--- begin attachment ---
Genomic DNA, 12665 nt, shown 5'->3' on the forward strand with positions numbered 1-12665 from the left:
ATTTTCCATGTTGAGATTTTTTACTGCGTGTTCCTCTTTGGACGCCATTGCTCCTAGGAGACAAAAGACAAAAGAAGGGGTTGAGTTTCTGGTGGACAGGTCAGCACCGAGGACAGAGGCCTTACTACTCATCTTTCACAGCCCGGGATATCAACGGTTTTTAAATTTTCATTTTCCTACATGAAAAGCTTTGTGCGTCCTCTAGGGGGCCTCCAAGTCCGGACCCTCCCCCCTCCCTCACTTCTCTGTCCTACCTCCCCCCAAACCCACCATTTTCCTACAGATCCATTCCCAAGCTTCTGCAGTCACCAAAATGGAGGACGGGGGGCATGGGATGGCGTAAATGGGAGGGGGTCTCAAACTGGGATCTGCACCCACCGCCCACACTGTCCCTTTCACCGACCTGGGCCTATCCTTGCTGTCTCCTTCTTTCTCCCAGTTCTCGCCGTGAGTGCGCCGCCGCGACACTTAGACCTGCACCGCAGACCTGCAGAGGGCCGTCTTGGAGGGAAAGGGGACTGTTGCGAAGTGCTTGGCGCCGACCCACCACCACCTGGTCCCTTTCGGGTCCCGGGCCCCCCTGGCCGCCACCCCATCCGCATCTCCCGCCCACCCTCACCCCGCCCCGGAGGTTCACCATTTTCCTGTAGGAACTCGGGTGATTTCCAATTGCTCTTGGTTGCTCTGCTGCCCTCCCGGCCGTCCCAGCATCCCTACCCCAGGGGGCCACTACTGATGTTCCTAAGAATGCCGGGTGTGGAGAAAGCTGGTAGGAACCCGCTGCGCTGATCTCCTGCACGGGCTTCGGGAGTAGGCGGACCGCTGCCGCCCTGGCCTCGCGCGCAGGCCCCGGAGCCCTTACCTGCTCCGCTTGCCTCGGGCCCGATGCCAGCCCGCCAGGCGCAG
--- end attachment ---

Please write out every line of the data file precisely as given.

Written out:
Genomic DNA, 12665 nt, shown 5'->3' on the forward strand with positions numbered 1-12665 from the left:
ATTTTCCATGTTGAGATTTTTTACTGCGTGTTCCTCTTTGGACGCCATTGCTCCTAGGAGACAAAAGACAAAAGAAGGGGTTGAGTTTCTGGTGGACAGGTCAGCACCGAGGACAGAGGCCTTACTACTCATCTTTCACAGCCCGGGATATCAACGGTTTTTAAATTTTCATTTTCCTACATGAAAAGCTTTGTGCGTCCTCTAGGGGGCCTCCAAGTCCGGACCCTCCCCCCTCCCTCACTTCTCTGTCCTACCTCCCCCCAAACCCACCATTTTCCTACAGATCCATTCCCAAGCTTCTGCAGTCACCAAAATGGAGGACGGGGGGCATGGGATGGCGTAAATGGGAGGGGGTCTCAAACTGGGATCTGCACCCACCGCCCACACTGTCCCTTTCACCGACCTGGGCCTATCCTTGCTGTCTCCTTCTTTCTCCCAGTTCTCGCCGTGAGTGCGCCGCCGCGACACTTAGACCTGCACCGCAGACCTGCAGAGGGCCGTCTTGGAGGGAAAGGGGACTGTTGCGAAGTGCTTGGCGCCGACCCACCACCACCTGGTCCCTTTCGGGTCCCGGGCCCCCCTGGCCGCCACCCCATCCGCATCTCCCGCCCACCCTCACCCCGCCCCGGAGGTTCACCATTTTCCTGTAGGAACTCGGGTGATTTCCAATTGCTCTTGGTTGCTCTGCTGCCCTCCCGGCCGTCCCAGCATCCCTACCCCAGGGGGCCACTACTGATGTTCCTAAGAATGCCGGGTGTGGAGAAAGCTGGTAGGAACCCGCTGCGCTGATCTCCTGCACGGGCTTCGGGAGTAGGCGGACCGCTGCCGCCCTGGCCTCGCGCGCAGGCCCCGGAGCCCTTACCTGCTCCGCTTGCCTCGGGCCCGATGCCAGCCCGCCAGGCGCAG